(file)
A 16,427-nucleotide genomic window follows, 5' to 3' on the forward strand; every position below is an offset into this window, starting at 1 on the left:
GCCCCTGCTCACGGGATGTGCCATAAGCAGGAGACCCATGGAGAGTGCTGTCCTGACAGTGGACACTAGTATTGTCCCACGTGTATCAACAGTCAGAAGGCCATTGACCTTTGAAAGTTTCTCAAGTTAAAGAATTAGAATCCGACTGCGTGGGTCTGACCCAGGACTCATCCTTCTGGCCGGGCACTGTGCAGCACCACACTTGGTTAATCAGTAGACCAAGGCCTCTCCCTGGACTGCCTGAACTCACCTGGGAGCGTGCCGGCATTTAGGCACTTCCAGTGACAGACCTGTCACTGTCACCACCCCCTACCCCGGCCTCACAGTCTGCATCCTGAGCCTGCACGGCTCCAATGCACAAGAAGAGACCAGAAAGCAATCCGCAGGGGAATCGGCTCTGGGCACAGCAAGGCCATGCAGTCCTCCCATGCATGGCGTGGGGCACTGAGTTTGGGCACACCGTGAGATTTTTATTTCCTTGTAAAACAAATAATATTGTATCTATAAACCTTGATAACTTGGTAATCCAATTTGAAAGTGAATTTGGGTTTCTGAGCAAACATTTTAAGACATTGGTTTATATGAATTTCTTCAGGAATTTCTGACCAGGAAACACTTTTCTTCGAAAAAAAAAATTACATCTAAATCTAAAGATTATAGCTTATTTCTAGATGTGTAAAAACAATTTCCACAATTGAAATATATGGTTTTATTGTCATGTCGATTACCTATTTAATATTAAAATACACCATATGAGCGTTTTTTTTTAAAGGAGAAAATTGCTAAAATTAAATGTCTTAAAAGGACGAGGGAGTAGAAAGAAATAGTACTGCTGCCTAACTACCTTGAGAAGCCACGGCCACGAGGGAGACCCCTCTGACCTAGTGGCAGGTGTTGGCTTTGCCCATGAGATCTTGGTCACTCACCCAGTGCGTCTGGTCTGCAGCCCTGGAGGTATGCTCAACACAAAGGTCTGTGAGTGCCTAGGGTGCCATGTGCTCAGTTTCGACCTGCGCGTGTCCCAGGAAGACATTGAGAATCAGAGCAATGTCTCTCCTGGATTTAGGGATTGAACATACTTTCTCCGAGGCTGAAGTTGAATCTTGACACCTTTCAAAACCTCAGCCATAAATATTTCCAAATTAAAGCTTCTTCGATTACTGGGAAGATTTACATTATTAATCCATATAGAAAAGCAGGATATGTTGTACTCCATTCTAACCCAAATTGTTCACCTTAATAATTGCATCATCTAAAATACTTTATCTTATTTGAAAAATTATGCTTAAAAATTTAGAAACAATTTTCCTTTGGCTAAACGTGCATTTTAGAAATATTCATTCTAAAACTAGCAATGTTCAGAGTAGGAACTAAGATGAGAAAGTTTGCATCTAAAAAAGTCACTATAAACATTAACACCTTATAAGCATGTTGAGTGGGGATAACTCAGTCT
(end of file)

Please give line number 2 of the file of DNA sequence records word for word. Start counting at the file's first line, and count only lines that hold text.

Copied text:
GCCCCTGCTCACGGGATGTGCCATAAGCAGGAGACCCATGGAGAGTGCTGTCCTGACAGTGGACACTAGTATTGTCCCACGTGTATCAACAGTCAGAAGGCCATTGACCTTTGAAAGTTTCTCAAGTTAAAGAATTAGAATCCGACTGCGTGGGTCTGACCCAGGACTCATCCTTCTGGCCGGGCACTGTGCAGCACCACACTTGGTTAATCAGTAGACCAAGGCCTCTCCCTGGACTGCCTGAACTCACCTGGGAGCGTGCCGGCATTTAGGCACTTCCAGTGACAGACCTGTCACTGTCACCACCCCCTACCCCGGCCTCACAGTCTGCATCCTGAGCCTGCACGGCTCCAATGCACAAGAAGAGACCAGAAAGCAATCCGCAGGGGAATCGGCTCTGGGCACAGCAAGGCCATGCAGTCCTCCCATGCATGGCGTGGGGCACTGAGTTTGGGCACACCGTGAGATTTTTATTTCCTTGTAAAACAAATAATATTGTATCTATAAACCTTGATAACTTGGTAATCCAATTTGAAAGTGAATTTGGGTTTCTGAGCAAACATTTTAAGACATTGGTTTATATGAATTTCTTCAGGAATTTCTGACCAGGAAACACTTTTCTTCGAAAAAAAAAATTACATCTAAATCTAAAGATTATAGCTTATTTCTAGATGTGTAAAAACAATTTCCACAATTGAAATATATGGTTTTATTGTCATGTCGATTACCTATTTAATATTAAAATACACCATATGAGCGTTTTTTTTTAAAGGAGAAAATTGCTAAAATTAAATGTCTTAAAAGGACGAGGGAGTAGAAAGAAATAGTACTGCTGCCTAACTACCTTGAGAAGCCACGGCCACGAGGGAGACCCCTCTGACCTAGTGGCAGGTGTTGGCTTTGCCCATGAGATCTTGGTCACTCACCCAGTGCGTCTGGTCTGCAGCCCTGGAGGTATGCTCAACACAAAGGTCTGTGAGTGCCTAGGGTGCCATGTGCTCAGTTTCGACCTGCGCGTGTCCCAGGAAGACATTGAGAATCAGAGCAATGTCTCTCCTGGATTTAGGGATTGAACATACTTTCTCCGAGGCTGAAGTTGAATCTTGACACCTTTCAAAACCTCAGCCATAAATATTTCCAAATTAAAGCTTCTTCGATTACTGGGAAGATTTACATTATTAATCCATATAGAAAAGCAGGATATGTTGTACTCCATTCTAACCCAAATTGTTCACCTTAATAATTGCATCATCTAAAATACTTTATCTTATTTGAAAAATTATGCTTAAAAATTTAGAAACAATTTTCCTTTGGCTAAACGTGCATTTTAGAAATATTCATTCTAAAACTAGCAATGTTCAGAGTAGGAACTAAGATGAGAAAGTTTGCATCTAAAAAAGTCACTATAAACATTAACACCTTATAAGCATGTTGAGTGGGGATAACTCAGTCT